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SQL Server User-Defined Functions (UDFs)

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When you can't find a built-in function that meets your needs, you can write your own. This fifth article continues Baya Pavliashvili's series on system-supplied functions by introducing you to various types of user-defined functions (UDFs). Learn about their syntax and situations in which each one is useful.
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User-defined functions are a long-awaited and widely demanded addition to SQL Server functionality. Previous articles in this series showed you the most useful system supplied functions. When you can't find a built-in function that meets your needs, you can write your own. This article will introduce you to various types of user-defined functions (UDFs), show you their syntax, and discuss situations in which each one is useful.

UDF Types

UDFs come in three flavors: scalar, in-line and multi-statement functions.

Scalar UDFs

Scalar UDFs return a single value. They are similar to built-in functions such as DB_NAME(), GETDATE(), or USER_ID(), which return a single string, date, or integer. The value returned by a scalar UDF can be based on the parameters passed, although UDFs don't have to accept parameters.

Scalar UDFs can return any scalar system-supplied data type, except TIMESTAMP. You cannot return values with a user-defined data type from scalar UDFs. If you want to return a value with a user-defined data type, you must specify the underlying system-supplied data type instead.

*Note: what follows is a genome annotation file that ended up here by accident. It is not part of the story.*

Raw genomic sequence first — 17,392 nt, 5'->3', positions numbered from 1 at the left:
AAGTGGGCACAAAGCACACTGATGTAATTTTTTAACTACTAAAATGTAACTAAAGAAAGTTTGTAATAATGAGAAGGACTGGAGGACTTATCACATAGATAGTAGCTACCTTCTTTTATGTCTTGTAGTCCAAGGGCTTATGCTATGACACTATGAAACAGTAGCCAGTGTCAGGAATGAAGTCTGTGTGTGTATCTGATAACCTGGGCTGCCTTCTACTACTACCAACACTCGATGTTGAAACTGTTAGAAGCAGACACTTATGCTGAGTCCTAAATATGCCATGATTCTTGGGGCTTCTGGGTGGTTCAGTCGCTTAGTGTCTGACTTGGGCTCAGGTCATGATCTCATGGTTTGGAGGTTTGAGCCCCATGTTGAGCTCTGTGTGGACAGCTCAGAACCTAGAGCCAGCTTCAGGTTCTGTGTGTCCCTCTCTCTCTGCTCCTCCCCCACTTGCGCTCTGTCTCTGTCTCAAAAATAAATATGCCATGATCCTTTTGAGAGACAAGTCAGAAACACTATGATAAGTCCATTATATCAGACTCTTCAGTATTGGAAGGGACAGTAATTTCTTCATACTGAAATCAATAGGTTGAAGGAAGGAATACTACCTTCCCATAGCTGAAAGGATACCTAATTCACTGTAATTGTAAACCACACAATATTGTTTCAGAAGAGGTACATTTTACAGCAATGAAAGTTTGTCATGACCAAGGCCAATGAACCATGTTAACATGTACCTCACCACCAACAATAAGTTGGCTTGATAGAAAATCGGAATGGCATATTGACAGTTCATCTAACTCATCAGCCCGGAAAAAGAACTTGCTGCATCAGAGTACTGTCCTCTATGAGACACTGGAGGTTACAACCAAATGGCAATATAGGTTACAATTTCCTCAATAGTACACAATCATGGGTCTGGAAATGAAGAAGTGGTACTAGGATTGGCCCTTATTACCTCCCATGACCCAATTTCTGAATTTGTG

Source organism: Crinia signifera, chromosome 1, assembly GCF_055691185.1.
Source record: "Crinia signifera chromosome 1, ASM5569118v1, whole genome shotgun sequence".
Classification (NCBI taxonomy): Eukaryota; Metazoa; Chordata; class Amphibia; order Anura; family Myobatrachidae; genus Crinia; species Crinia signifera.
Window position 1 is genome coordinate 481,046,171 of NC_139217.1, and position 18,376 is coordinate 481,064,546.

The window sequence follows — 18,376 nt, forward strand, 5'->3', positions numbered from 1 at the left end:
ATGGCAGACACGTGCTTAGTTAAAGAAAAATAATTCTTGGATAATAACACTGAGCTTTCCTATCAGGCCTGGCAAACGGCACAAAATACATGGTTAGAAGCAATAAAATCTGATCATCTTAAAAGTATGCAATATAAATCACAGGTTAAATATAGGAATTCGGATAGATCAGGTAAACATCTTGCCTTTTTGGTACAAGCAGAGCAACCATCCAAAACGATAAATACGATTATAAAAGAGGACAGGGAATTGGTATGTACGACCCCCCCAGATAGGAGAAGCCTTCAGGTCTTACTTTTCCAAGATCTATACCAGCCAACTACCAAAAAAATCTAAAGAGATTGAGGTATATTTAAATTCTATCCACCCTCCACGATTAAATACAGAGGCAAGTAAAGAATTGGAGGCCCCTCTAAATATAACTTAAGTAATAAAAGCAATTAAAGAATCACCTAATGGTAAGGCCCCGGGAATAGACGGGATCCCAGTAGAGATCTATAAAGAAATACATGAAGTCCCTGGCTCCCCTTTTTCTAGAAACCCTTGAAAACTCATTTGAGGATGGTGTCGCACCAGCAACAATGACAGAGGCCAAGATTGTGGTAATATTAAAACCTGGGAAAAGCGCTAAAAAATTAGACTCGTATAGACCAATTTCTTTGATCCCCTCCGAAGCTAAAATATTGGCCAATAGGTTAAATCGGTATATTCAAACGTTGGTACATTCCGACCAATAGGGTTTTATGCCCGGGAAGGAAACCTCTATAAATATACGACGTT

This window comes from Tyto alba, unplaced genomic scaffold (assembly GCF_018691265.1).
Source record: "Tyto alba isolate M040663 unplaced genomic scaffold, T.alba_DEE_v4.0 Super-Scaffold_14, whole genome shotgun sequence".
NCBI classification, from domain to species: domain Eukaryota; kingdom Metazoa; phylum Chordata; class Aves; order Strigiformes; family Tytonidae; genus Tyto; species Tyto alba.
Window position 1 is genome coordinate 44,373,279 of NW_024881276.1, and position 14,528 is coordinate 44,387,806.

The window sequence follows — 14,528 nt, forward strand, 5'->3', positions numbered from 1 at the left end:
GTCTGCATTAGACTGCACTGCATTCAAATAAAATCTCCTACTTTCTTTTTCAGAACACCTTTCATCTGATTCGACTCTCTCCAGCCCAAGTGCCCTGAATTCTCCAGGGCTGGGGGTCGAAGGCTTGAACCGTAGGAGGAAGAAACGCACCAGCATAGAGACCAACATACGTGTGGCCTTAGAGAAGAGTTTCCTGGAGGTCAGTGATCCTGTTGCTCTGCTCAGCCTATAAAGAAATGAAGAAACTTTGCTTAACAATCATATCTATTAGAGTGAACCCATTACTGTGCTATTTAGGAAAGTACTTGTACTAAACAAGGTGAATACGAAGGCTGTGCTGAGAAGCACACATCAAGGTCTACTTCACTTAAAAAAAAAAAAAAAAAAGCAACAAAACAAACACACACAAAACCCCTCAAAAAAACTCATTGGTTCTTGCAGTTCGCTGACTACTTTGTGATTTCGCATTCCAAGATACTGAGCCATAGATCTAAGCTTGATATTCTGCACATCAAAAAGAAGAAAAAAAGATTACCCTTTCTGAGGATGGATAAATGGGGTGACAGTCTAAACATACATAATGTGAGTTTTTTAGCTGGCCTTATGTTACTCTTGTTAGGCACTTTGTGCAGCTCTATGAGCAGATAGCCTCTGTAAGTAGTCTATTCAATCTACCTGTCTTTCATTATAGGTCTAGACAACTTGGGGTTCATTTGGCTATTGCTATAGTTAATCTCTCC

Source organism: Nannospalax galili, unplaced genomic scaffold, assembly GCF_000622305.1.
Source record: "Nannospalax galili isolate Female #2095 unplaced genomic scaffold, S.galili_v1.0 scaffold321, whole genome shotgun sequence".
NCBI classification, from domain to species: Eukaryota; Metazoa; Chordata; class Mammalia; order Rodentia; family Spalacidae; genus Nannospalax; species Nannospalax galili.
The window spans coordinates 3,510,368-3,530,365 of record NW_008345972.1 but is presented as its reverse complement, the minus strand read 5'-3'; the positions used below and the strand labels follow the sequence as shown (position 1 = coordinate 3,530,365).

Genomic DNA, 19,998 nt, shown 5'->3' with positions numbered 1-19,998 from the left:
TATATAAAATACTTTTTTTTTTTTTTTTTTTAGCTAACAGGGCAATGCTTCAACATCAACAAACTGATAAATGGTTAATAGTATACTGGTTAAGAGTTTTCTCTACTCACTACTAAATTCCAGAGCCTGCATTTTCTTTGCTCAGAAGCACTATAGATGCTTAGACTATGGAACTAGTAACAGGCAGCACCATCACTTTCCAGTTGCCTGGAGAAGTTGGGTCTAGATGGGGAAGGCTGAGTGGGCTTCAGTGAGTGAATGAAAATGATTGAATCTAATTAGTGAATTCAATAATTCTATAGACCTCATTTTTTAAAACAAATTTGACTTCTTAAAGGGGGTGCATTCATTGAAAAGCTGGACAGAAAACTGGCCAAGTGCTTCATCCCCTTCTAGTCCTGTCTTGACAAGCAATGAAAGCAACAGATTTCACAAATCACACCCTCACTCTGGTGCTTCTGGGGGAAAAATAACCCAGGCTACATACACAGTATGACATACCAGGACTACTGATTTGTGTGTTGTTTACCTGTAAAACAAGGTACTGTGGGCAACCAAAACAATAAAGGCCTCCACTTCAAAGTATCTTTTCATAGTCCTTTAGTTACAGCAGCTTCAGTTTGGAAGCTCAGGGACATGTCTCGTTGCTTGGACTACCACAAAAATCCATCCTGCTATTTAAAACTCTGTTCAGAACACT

Scalar UDFs also prohibit returning values with non-scalar data types such as TABLE or CURSOR.

Scalar functions are excellent for lookups, such as returning the greatest quantity of sales for a particular title. Alternatively, scalar functions can be used successfully for calculations: Determining a number of business days between two dates would be an excellent task for a UDF, for instance.

In-line UDFs

In-line UDFs return a single row or multiple rows and can contain a single SELECT statement. Because in-line UDFs are limited to a single SELECT, they can't contain much logic. They can be effective, however, for lookups that return multiple values, such as the top five best-selling books with title, author, and publication date.

Multi-statement UDFs

Finally, the multi-statement UDFs can contain any number of statements that populate the table variable to be returned. Notice that although you can use INSERT, UPDATE, and DELETE statements against the table variable being returned, a function cannot modify data in permanent tables. Multi-statement UDFs come in handy when you need to return a set of rows, but you can't enclose the logic for getting this rowset in a single SELECT statement.

Reasons for using a multi-statement UDF, as opposed to an in-line UDF, can vary. In some cases, the large number of joins against big tables (having more than 100,000 rows) warrants poor performance for a single SELECT statement. If this is the case, you can bring the initial set of rows into the table variable with fewer joins. Then you could join the table variable to the rest of the tables in a second SELECT statement. In other instances, you might need to perform conditional logic and apply UPDATE or DELETE statements to the rows in the table variable prior to returning the rowset to the user.

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